Best Liner Notes And Packaging

Twin Fantasy by Car Seat Headrest. Will “Holy” Toledo isn’t the thinker that Ezra Furman is, which keeps him free from certain writerly pitfalls, and the noisiness of his new set comes with a built-in excuse: its template version was cut in 2011 and released on MyHamper, or Bandspace, or whatever, when he was four years old or thereabouts.  It gathered a passionate cult following, which means the fi of the redraft can’t be allowed to drift too hi. Which it doesn’t, but I’m sure the fans of tape hiss still complained bitterly. Just to make sure you’re getting what you want, Toledo has packaged the original in a double disc set with the new one, so those of you with a compare and contrast essay overdue can look no further for a subject. Once again, Toledo lets the songs run all day, long as the hut of Baba Yaga, and he doesn’t really have the musical or lyrical ideas to justify the excess.  On Teens Of Denial, he whomped up stories about drug abuse and aimless youth into bracing but somewhat empty epics; here, his subject is the Namblafied relationship between the narrator and an older man.  Since he’s interested in actual people and not anything as nebulous as a generation, these stories achieve a kind of narrative traction that’s absent in his other work.  Go back to go forward, vol. 4080.

Most Welcome Surprise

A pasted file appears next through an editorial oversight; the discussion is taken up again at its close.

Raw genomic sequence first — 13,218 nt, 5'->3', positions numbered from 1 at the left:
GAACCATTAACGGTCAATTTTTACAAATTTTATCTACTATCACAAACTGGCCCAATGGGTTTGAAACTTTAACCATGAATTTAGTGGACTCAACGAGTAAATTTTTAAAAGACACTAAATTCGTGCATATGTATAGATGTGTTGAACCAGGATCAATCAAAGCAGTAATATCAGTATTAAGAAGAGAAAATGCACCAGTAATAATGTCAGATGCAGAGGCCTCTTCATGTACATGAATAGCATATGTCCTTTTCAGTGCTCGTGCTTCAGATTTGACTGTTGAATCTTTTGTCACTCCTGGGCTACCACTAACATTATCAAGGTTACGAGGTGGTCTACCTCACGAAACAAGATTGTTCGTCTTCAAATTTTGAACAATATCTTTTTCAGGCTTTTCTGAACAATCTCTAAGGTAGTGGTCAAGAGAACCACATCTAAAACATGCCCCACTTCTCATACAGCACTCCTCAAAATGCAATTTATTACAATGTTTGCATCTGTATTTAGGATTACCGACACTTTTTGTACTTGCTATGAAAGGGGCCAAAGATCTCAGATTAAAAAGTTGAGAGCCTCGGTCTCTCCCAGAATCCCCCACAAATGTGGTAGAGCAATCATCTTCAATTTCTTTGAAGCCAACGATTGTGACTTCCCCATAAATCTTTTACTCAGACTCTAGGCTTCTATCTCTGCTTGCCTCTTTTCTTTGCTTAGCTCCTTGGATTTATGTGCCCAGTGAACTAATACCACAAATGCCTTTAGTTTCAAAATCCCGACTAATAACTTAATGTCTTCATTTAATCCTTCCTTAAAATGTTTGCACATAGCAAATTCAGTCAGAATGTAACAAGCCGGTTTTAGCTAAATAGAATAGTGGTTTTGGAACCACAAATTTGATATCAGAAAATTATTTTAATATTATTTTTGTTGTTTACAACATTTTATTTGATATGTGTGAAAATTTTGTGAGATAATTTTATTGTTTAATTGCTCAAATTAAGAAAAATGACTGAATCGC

The Future And The Past. The point of pop production is to create a sonic environment for the storyteller/main personality to inhabit. That’s it; that’s the whole job. Complicating the job, though, is the artist, who often wants her record to sound exactly like something else, and who hires the producer to make this happen. Make my record sound like Van Morrison in 1972, and never you mind that there is only one Van the Man. Natalie Prass has been working with Matthew E. Smith since she was a kid, and together they have ideas: on the self-titled set, they made like she was a blue-eyed soul singer akin to Dusty Springfield.  It was a really well-appointed simulation they crafted over there at Spacebomb, even if it wasn’t exactly imaginative.  The problem was that they were writing checks that Natalie Prass’s voice couldn’t cash.  (Then there was “Christy”, and the less said about that the better).  For album number two, they switched it up – which is something most AM gold fetishists never do – and I’ll be damned if they haven’t arrived at something new under the sun.  The Future And The Past answers the following question that nobody has ever asked: what would the Kamakiriad have sounded like with Jenny Lewis in the driver’s seat and machine beats provided by, say, Pete Rock?  Never mind worrying if the voice doesn’t fit with the style, because there won’t be any prior model to compare the music to.  My feeling is that the ‘70s-loving fans of Natalie Prass are having a hard time warming up to this, which is a shame, since syncopation plus electrofunk grooves plus jazz piano plus hefty appropriation from black American music usually equals Steely Dan. Also getting lost in the shuffle is the political content: 80% of this album is fighting words aimed at the Prez and his followers.  Because she is such a pipsqueak it can be hard to register her protest as such. But when she says “we’ll take you on/we can take you all” in “Hot For The Mountain, you can damn well feel that itch in her voting finger. Do I believe that a coalition of the twee is poised to bring down this charmless regime? No, but I’m a cynical old cuss who has lost too many elections, so don’t mind me.  Do I believe that Natalie believes it?  Well… I’ll tell you this much: “Sisters” slams as hard as any hip-hop I’ve heard this year.  So don’t fuck with the Richmond kids. They’re tougher than they look and they’re loaded for bear.  Also, Virginia’s not a swing state anymore.  The Alexandra Ocasio-Cortez of pop albums.